There is a disturbing contrast with failures to renew, or registration errors, or other third-party mistakes that give cheapasses hiding behind "information wants to be free" rhetoric that applies at most (if ever concerning copyright, as distinct from access) to information — not original expression as expression — cover to argue that art and fiction of the 1940s through early 1960s is now public domain. Yet another consequence (quite probably intentional, sad to say) of the foolishness of the 1909 Act... and a hint to the photography houses that they can no longer rely on the 1909 Act for their business model. It's only been forty years since the 1976 Act was passed!
- In line with some deeply and fundamentally flawed "recommendations" concerning a "small claims copyright procedure" issued by the Copyright Office under the prior regime, Rep. Jeffries has introduced a bill with typical lawyerly prolixity to establish a small-claims "alternative dispute resolution" system for copyrights. We'll ignore for the moment that the predictable side effect — which will occur on the close order of Planck time after the effective date of implementation of any even analogous system — will be the overwhelming of the system by porn purveyors seeking to blackmail "illict downloaders." We'll also ignore that my comments are restricted by multiple actual (not potential) conflicts... and my professional and personal disdain for those who are most-publicly pushing in favor of such a system. Instead, my opposition arises from fundamental flaws and mistaken assumptions in the very concept, especially — but not exclusively by any means — the failure of the last forty or so legislative sessions to provide the federal judiciary what it needs to do its job(s), combined with an increasing reliance on "user fees" without regard to second-order effects.
And from the number of trees that will die just from printing the bill, and the necessary forms to implement it. The key to understanding this bill is to ask a Latinate question: Qui bono? If you have trouble understanding that, consider the next link sausage.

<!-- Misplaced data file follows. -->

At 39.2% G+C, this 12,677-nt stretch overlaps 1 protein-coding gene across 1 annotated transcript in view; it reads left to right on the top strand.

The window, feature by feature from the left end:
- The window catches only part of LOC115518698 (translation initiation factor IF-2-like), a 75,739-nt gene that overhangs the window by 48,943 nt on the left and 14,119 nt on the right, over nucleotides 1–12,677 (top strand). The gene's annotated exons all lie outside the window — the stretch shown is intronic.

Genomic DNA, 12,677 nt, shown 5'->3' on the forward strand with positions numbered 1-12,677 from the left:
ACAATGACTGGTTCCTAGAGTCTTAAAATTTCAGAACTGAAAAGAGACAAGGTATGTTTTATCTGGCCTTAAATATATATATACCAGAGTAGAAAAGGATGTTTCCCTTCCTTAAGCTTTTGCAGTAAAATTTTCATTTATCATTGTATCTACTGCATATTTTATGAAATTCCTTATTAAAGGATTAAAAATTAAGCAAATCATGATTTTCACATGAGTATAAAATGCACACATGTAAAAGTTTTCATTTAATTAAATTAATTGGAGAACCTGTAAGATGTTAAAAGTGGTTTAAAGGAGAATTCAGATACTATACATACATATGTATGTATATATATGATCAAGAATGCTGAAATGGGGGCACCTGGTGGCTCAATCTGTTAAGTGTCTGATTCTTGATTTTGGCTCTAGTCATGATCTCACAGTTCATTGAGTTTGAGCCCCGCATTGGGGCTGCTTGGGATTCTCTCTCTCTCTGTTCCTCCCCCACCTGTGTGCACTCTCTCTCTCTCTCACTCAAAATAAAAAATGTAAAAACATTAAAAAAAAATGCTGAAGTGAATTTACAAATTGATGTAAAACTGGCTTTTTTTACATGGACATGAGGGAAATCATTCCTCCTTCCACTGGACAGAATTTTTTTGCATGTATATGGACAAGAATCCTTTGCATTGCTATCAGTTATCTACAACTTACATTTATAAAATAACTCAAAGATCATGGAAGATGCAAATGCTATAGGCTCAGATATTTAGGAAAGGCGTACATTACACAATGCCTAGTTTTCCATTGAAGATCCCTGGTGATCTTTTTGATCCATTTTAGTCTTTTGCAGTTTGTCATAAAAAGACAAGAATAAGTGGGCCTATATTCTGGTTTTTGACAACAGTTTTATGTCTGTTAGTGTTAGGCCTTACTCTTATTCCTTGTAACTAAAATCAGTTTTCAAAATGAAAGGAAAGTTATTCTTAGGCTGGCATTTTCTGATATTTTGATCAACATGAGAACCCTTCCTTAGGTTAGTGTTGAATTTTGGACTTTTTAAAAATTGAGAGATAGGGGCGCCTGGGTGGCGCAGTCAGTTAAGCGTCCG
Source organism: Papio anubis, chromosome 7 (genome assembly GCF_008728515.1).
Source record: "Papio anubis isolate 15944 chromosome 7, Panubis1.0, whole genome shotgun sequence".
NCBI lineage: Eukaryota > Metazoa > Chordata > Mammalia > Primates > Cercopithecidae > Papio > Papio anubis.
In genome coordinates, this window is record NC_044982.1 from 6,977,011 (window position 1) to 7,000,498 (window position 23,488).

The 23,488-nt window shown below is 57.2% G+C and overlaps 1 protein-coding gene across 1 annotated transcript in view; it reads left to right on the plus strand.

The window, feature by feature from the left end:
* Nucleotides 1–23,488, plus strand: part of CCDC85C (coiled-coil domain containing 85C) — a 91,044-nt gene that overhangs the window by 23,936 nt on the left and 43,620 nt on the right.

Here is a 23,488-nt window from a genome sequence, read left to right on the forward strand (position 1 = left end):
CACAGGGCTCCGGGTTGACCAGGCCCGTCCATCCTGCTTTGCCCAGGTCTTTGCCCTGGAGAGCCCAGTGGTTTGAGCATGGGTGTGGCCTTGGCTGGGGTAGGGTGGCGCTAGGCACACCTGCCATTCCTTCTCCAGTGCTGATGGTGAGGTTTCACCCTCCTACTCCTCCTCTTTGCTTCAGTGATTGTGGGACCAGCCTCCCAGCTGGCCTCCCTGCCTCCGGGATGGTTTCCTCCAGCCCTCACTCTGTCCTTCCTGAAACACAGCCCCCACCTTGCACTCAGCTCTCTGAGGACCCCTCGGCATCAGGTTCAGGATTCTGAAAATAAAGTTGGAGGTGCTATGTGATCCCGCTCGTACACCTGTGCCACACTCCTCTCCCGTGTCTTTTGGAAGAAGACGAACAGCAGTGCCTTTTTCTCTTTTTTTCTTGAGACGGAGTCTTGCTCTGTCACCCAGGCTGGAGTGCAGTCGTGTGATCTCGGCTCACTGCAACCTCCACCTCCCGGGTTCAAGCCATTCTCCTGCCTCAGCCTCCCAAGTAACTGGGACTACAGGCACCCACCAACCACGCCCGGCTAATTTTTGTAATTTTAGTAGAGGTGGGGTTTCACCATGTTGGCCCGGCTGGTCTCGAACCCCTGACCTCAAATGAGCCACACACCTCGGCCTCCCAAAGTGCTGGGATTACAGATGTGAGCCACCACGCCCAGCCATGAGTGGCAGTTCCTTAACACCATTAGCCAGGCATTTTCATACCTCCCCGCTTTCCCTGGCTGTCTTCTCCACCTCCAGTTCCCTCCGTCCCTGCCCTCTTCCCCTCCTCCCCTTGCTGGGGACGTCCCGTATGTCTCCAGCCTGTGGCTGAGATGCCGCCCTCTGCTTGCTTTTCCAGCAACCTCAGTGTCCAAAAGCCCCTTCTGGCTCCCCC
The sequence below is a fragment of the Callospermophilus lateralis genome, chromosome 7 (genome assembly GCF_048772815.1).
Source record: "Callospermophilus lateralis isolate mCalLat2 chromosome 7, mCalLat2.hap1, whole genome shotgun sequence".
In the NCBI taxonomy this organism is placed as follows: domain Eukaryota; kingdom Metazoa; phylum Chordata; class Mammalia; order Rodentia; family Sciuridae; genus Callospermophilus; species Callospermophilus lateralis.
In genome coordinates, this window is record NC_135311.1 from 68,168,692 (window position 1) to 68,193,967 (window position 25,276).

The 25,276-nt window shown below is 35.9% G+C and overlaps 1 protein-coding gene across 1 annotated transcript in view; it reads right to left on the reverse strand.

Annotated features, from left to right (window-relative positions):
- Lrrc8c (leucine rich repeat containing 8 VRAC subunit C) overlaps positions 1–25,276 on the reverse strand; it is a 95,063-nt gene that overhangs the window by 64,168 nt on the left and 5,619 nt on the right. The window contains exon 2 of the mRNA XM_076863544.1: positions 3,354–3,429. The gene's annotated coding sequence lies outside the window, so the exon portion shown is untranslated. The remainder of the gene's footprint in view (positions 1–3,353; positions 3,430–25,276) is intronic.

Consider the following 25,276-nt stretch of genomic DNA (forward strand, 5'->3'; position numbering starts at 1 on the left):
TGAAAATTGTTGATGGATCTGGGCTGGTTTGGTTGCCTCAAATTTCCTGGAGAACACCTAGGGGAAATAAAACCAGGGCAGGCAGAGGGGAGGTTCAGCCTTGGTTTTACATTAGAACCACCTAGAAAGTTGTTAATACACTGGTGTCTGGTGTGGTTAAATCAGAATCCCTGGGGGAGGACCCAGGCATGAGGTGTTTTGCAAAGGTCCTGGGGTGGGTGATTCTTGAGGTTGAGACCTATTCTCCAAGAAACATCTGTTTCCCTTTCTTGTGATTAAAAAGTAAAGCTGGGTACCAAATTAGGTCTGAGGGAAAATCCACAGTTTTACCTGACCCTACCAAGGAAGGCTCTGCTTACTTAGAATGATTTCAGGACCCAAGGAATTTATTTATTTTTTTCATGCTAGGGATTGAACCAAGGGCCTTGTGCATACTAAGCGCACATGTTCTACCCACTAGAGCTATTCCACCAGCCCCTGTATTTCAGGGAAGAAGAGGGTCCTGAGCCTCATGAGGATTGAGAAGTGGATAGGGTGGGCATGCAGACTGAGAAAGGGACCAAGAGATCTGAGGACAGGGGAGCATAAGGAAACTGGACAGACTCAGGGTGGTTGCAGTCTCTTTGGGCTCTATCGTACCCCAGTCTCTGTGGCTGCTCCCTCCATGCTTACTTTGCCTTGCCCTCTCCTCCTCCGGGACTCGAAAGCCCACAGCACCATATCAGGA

- Here's what is really wrong with the American education system: We don't demand enough classroom achievement... from the teachers. A newspaper story notes that this may be improving, though; "average" SAT scores among new teaching hires in 2008, they climbed seven points to 46th percentile in math. I'm not thrilled; the implication that initial hires in 2000 were below the 40th percentile in math is frightening, particularly since so many teachers in the American system have at least partial math-teaching duties. The less said about measuring preparation in literature and the rest of the arts, the better.
- I put scare quotes around that word because it points at a lacuna in the 1976 Act, and the Berne Convention: Neither really provides for putting already-existing materials voluntarily into the public domain. There's an argument that doing so would be a synthetic contract action in which the author sells the work to the public for a price of zero, but that's contorting the statute (and even the Berne Convention) in a way that is inconsistent with the constitutional language. Too, if it's a "synthetic contract," it's a mere transfer of rights... subject to rescission/termination under § 203 or § 304(c), potentially by the author's heirs.
And that's leaving the quasimonopolistic rentseeking by the photography houses and their underpayment of photographers aside for another time. These are not paragons of virtue under the best of circumstances.
22 July 2016
Yet again, we're stuck with the media obsessing about talent-challenged thin-skinned reliant-on-the-uncredited-skills-of-others narcissists unable to accept that not everything is about them. I'm not sure whether I'm more annoyed by the utterly predictable and seemingly choreographed Nashville v. LA bullshit in popular music, the utterly predictable and seemingly inevitable clash of egos and sour grapes in broadcast propaganda, or the utterly predictable infantile histrionics over which "unsuitable" candidate gets to have access to The Football for the next four years.
Regardless of who "wins" any of these contests, someone is going to need a new communications director. I suggest that these two are leading candidates:
As mere comedians, they have more respect for the facts — and get them wrong a helluva lot less often — than any of the purportedly serious men (and they're almost all men) running political communications for the Establishment today. And do not kid yourselves: All of the candidates with multi-million-dollar media buys and war chests and polling operations are Establishment, however much they try to distinguish themselves with meaningless (and inaccurate) labels that seem non-Establishment.
13 July 2016